mine union blockade Mine union members blockade road to the Buenavista mine in protest over the spill.

Profepa evaluation of Sonora spill effects expected early next week

Environment Secretary Juan José Guerra Abud made the assurance this week that there would be strict adherence to the law with respect to the damage created by the spill of copper sulphate leachate into the Sonora and Bacanuchi Rivers August 6.

But he also stated there would be no sanctions against the Buenavista del Cobre mine, nor the cancellation of its concession, ahead of time. He expects a decision will be made on Monday or Tuesday after environmental agency specialists have concluded their analysis.

Guerra Abud also urged that the mining industry not be “demonized” for what happened at the mine, located in Cananea, Sonora. Earlier this week, Congress urged the government to cancel the mine’s concession in light of the environmental damage caused by the 40,000-cubic-meter spill.

The environment secretary said the majority of mining companies operate with respect for environmental rules. The mining industry, he added, “generates a lot of employment, much added value, much wealth and products that are indispensable in our lives.”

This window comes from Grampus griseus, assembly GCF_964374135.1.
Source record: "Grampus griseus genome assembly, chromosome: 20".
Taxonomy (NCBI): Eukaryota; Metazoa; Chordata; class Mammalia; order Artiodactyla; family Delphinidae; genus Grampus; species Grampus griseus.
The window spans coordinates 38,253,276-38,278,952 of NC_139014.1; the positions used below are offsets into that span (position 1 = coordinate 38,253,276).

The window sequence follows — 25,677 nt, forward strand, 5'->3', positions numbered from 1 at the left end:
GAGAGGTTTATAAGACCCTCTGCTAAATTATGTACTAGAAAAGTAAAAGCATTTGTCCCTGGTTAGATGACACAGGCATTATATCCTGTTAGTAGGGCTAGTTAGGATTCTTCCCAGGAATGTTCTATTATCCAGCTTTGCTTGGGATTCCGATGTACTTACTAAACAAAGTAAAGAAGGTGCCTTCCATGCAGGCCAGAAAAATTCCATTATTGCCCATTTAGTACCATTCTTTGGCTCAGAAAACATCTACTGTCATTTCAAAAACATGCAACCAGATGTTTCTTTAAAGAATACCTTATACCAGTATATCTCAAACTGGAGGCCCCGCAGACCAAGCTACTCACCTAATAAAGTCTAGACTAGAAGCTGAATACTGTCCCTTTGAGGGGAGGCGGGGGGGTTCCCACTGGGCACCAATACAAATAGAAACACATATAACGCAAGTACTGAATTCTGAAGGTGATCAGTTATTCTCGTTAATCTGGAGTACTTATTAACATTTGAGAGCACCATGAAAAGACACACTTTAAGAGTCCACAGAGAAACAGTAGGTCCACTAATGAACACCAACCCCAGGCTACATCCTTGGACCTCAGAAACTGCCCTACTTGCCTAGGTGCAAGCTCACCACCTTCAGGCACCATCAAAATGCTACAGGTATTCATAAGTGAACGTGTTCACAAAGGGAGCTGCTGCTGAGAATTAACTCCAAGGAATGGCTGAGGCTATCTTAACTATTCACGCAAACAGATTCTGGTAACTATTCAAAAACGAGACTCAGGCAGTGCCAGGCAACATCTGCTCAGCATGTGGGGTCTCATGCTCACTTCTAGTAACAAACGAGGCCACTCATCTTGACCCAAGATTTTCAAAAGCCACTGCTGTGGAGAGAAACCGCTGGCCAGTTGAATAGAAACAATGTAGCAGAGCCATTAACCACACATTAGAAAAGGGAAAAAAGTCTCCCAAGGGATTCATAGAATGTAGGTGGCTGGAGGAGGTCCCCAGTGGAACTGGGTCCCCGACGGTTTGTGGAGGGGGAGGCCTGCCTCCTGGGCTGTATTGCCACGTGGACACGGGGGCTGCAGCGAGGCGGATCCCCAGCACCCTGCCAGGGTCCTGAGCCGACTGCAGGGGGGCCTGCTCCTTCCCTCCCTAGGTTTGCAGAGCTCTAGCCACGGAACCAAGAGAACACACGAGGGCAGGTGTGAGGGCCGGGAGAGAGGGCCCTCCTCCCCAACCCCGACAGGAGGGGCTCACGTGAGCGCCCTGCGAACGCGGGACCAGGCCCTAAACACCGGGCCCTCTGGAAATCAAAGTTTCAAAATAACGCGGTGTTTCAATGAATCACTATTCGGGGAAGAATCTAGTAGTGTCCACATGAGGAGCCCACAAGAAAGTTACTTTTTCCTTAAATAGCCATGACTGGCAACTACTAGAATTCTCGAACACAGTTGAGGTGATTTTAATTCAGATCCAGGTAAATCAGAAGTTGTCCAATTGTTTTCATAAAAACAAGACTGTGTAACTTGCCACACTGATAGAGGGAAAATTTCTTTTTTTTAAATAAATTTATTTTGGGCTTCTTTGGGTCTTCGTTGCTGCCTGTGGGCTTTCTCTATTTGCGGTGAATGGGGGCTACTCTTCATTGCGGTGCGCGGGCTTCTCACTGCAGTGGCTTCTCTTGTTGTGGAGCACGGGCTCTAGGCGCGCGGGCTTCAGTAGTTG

There are about 1,300 major mines operating in Mexico. Guerra Abud said their supervision would be intensified in the future, “but with the firm intention to strengthen the industry.”

Profepa, the environmental agency, has already said it will be seeking sanctions of 40 million pesos for the spill. After touring the area on foot and in a helicopter, Profepa chief Guillermo Haro Bélchez said the mine has been ordered to suspend leach irrigation activities and recover the product discharged by the spill from parts of the two rivers where it might have become trapped.

Mine owner Grupo Mexico, meanwhile, said it has invited more than 20 specialists in geology and ecology from the National Autonomous University of Mexico, the University of Sonora, the University of Arizona and others to evaluate the damages caused.

The director of the Centre for Environmentally Sustainable Mining at the University of Arizona, Raina M. Maier, confirmed that the company had approached the institutions, and observed that there was little information available about the effects of the spill.

The company said the evaluation of the spill’s impact will permit the establishment of measures to remediate the effects.

During the last few days there have been blockades of roads leading to the mine by union members and others, in protest over the incident.

Sources: Mi Morelia (sp), El Imparcial (sp)

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